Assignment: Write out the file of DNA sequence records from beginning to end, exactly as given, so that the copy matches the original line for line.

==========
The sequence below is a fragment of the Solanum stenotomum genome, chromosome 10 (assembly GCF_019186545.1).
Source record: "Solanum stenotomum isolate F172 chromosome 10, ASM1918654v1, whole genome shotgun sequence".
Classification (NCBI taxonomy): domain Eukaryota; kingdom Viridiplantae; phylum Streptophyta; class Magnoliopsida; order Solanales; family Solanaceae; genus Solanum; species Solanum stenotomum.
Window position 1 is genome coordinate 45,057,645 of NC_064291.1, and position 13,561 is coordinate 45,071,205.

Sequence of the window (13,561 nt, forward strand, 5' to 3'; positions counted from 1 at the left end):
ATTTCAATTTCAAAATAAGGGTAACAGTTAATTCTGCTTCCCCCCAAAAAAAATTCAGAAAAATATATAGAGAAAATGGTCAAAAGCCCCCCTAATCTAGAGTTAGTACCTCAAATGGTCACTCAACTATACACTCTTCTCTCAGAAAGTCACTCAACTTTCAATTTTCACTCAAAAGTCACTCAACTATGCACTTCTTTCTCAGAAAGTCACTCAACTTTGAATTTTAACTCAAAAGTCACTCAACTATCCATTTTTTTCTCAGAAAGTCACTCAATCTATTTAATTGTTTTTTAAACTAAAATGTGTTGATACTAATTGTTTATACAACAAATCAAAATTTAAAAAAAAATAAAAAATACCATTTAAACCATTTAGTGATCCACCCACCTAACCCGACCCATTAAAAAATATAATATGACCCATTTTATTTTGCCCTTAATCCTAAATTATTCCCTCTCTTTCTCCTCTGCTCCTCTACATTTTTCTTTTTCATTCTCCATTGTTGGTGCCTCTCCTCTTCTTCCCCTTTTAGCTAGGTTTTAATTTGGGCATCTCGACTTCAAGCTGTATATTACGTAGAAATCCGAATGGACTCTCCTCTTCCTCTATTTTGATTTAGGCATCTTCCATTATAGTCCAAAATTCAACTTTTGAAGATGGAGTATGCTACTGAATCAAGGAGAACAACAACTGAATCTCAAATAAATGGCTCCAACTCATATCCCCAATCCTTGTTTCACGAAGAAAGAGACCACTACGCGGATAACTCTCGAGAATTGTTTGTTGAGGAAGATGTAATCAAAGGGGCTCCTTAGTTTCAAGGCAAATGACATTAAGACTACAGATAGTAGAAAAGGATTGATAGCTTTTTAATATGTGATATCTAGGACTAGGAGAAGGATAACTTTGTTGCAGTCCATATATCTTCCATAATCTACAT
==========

The sequence below is a fragment of the Solanum stenotomum genome, chromosome 10 (assembly GCF_019186545.1).
Source record: "Solanum stenotomum isolate F172 chromosome 10, ASM1918654v1, whole genome shotgun sequence".
Classification (NCBI taxonomy): domain Eukaryota; kingdom Viridiplantae; phylum Streptophyta; class Magnoliopsida; order Solanales; family Solanaceae; genus Solanum; species Solanum stenotomum.
Window position 1 is genome coordinate 45,057,645 of NC_064291.1, and position 13,561 is coordinate 45,071,205.

Sequence of the window (13,561 nt, forward strand, 5' to 3'; positions counted from 1 at the left end):
ATTTCAATTTCAAAATAAGGGTAACAGTTAATTCTGCTTCCCCCCAAAAAAAATTCAGAAAAATATATAGAGAAAATGGTCAAAAGCCCCCCTAATCTAGAGTTAGTACCTCAAATGGTCACTCAACTATACACTCTTCTCTCAGAAAGTCACTCAACTTTCAATTTTCACTCAAAAGTCACTCAACTATGCACTTCTTTCTCAGAAAGTCACTCAACTTTGAATTTTAACTCAAAAGTCACTCAACTATCCATTTTTTTCTCAGAAAGTCACTCAATCTATTTAATTGTTTTTTAAACTAAAATGTGTTGATACTAATTGTTTATACAACAAATCAAAATTTAAAAAAAAATAAAAAATACCATTTAAACCATTTAGTGATCCACCCACCTAACCCGACCCATTAAAAAATATAATATGACCCATTTTATTTTGCCCTTAATCCTAAATTATTCCCTCTCTTTCTCCTCTGCTCCTCTACATTTTTCTTTTTCATTCTCCATTGTTGGTGCCTCTCCTCTTCTTCCCCTTTTAGCTAGGTTTTAATTTGGGCATCTCGACTTCAAGCTGTATATTACGTAGAAATCCGAATGGACTCTCCTCTTCCTCTATTTTGATTTAGGCATCTTCCATTATAGTCCAAAATTCAACTTTTGAAGATGGAGTATGCTACTGAATCAAGGAGAACAACAACTGAATCTCAAATAAATGGCTCCAACTCATATCCCCAATCCTTGTTTCACGAAGAAAGAGACCACTACGCGGATAACTCTCGAGAATTGTTTGTTGAGGAAGATGTAATCAAAGGGGCTCCTTAGTTTCAAGGCAAATGACATTAAGACTACAGATAGTAGAAAAGGATTGATAGCTTTTTAATATGTGATATCTAGGACTAGGAGAAGGATAACTTTGTTGCAGTCCATATATCTTCCATAATCTACAT